http://stude.com
                My Ebay Items
                http://www.stude.com/EBAY/

                64 GT hawk
                63 R2 4 speed GT Hawk (Black)
                63 R2 4 speed GT Hawk (Black) #2
                63 Avanti R1
                63 Daytona convert
                63 Lark 2 door
                63 Lark 2 door #2
                62 Lark 2 door
                60 Hawk
                59 3E truck
                52 Starliner
                51 Commander

                JDP Maryland

                Comment


                • #9
                  Born and raised in South Bend, I didn't know any better.


                  JDP
                  Arnold Md.
                  Studebaker On The Net
                  http://stude.com
                  My Ebay Items
                  http://www.stude.com/EBAY/

                  64 GT hawk
                  63 R2 4 speed GT Hawk (Black)
                  63 R2 4 speed GT Hawk (Black) #2
                  63 Avanti R1
                  63 Daytona convert
                  63 Lark 2 door
                  63 Lark 2 door #2
                  62 Lark 2 door
                  60 Hawk
                  59 3E truck
                  52 Starliner
                  51 Commander

                  JDP Maryland

                  Comment


                  • #10
                    My Grandfather used nothing in his demolition business but Studebaker trucks. 2-tons, 1-tons, 3/4 tons...all of them. I learned to drive on his '55 3/4 ton pickup. If you had seen what those trucks went through without ever breaking, you'd never look at any other brand of truck. My Granddad always said that if Studebaker ever quit making trucks that he'd retire...and he did. Unless the weather is inclement, I'm driving a Studebaker truck.

                    steve blake
                    http://tinyurl.com/kr3gt
                    http://tinyurl.com/l7oqh
                    steve blake...roaming the Texas Panhandle in my trusty Champ pickup
                    http://tinyurl.com/kr3gt

                    Comment


                    • #11
                      My Grandfather used nothing in his demolition business but Studebaker trucks. 2-tons, 1-tons, 3/4 tons...all of them. I learned to drive on his '55 3/4 ton pickup. If you had seen what those trucks went through without ever breaking, you'd never look at any other brand of truck. My Granddad always said that if Studebaker ever quit making trucks that he'd retire...and he did. Unless the weather is inclement, I'm driving a Studebaker truck.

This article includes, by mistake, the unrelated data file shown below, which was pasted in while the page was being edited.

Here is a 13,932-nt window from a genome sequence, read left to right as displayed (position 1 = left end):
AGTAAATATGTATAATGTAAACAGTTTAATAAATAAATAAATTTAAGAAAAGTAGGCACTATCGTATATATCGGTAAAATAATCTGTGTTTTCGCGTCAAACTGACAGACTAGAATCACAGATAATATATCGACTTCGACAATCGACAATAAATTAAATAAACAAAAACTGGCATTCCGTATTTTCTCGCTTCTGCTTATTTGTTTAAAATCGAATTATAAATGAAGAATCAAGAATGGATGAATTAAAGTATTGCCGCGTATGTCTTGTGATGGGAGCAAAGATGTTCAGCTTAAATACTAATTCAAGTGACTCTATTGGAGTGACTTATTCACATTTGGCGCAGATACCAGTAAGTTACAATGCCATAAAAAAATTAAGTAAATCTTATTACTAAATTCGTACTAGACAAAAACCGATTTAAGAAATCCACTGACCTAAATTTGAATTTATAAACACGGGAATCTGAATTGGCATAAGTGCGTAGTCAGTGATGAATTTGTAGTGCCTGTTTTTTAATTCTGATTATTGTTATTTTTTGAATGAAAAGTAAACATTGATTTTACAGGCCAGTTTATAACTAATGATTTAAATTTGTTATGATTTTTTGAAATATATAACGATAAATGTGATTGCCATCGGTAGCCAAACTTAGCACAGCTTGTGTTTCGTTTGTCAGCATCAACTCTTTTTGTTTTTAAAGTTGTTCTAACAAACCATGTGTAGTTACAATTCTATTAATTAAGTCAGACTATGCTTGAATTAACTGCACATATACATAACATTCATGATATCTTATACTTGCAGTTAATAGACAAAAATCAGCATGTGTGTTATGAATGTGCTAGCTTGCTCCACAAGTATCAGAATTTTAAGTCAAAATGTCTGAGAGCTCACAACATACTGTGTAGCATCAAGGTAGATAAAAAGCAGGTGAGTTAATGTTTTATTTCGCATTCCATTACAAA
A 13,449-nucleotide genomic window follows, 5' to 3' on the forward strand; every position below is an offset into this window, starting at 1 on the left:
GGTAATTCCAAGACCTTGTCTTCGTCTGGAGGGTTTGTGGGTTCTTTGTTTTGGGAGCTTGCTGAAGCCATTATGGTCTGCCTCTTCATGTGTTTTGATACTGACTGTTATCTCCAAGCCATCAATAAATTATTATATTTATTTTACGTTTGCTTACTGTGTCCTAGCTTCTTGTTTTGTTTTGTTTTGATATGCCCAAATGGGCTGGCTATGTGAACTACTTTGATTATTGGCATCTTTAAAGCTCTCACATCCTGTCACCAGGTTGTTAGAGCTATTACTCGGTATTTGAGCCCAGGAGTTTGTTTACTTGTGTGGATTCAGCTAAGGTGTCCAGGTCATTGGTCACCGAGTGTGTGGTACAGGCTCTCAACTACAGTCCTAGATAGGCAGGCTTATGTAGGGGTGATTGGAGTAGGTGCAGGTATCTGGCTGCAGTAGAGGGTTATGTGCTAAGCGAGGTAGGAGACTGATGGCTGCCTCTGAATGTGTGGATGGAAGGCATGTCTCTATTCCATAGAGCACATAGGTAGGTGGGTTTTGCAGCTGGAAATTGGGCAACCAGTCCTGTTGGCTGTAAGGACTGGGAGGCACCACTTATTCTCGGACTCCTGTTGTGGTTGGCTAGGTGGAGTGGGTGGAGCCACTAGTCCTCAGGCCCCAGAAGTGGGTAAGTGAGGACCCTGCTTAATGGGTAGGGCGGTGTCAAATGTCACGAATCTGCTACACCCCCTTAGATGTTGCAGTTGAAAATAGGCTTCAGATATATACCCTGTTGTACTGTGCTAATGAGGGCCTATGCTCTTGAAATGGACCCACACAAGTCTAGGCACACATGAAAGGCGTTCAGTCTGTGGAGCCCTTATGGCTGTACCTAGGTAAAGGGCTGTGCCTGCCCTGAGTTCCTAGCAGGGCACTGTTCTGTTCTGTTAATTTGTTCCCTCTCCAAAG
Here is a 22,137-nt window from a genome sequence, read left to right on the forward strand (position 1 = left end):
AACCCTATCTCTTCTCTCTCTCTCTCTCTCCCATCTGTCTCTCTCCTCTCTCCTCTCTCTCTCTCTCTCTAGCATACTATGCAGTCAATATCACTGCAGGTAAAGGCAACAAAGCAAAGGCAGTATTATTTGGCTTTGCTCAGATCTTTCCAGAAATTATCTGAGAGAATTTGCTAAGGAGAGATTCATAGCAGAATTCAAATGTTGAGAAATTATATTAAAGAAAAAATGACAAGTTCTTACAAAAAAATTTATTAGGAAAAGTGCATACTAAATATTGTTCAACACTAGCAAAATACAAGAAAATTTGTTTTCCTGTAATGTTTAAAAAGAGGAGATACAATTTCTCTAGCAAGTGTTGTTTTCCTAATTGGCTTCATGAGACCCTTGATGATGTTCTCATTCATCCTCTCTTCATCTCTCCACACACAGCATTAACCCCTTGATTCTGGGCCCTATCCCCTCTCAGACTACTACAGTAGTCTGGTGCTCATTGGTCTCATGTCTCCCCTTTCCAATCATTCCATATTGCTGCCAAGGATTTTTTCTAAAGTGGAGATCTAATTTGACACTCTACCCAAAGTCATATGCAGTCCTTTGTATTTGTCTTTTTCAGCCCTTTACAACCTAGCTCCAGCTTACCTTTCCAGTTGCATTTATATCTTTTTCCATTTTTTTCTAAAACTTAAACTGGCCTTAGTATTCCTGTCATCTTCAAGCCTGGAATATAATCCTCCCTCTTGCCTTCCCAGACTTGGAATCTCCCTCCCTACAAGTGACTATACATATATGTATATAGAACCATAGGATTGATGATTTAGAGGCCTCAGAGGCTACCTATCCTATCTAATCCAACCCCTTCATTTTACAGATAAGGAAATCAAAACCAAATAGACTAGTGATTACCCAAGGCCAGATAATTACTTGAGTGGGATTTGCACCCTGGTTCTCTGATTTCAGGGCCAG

steve blake
                      http://tinyurl.com/kr3gt
                      http://tinyurl.com/l7oqh
                      steve blake...roaming the Texas Panhandle in my trusty Champ pickup
                      http://tinyurl.com/kr3gt

                      Comment


                      • #12
                        I really don't have much more to add to this except; Studebakers are in my budget. I can afford the parts (almost). Even the cars. That and the club isn't snobby. Oh yes, they're there, just like any club. Still, the rank and file are the nicest people one could want to be around.

                        quote:To summarize, the reason for my love of Studes is a combination of a number of things: Unusual cars; great, but ultimately sad, story; lots of interchange ability; large amount of used, repro, and NOS parts available; cost to buy Studes is much less, comparatively speaking, than other makes; and a fantastic pseudo-family of fellow Stude-ers!! I'm getting a lot of enjoyment learning about the ins and outs of Studes; and saving a few examples of a less-popular, yet historically important marque!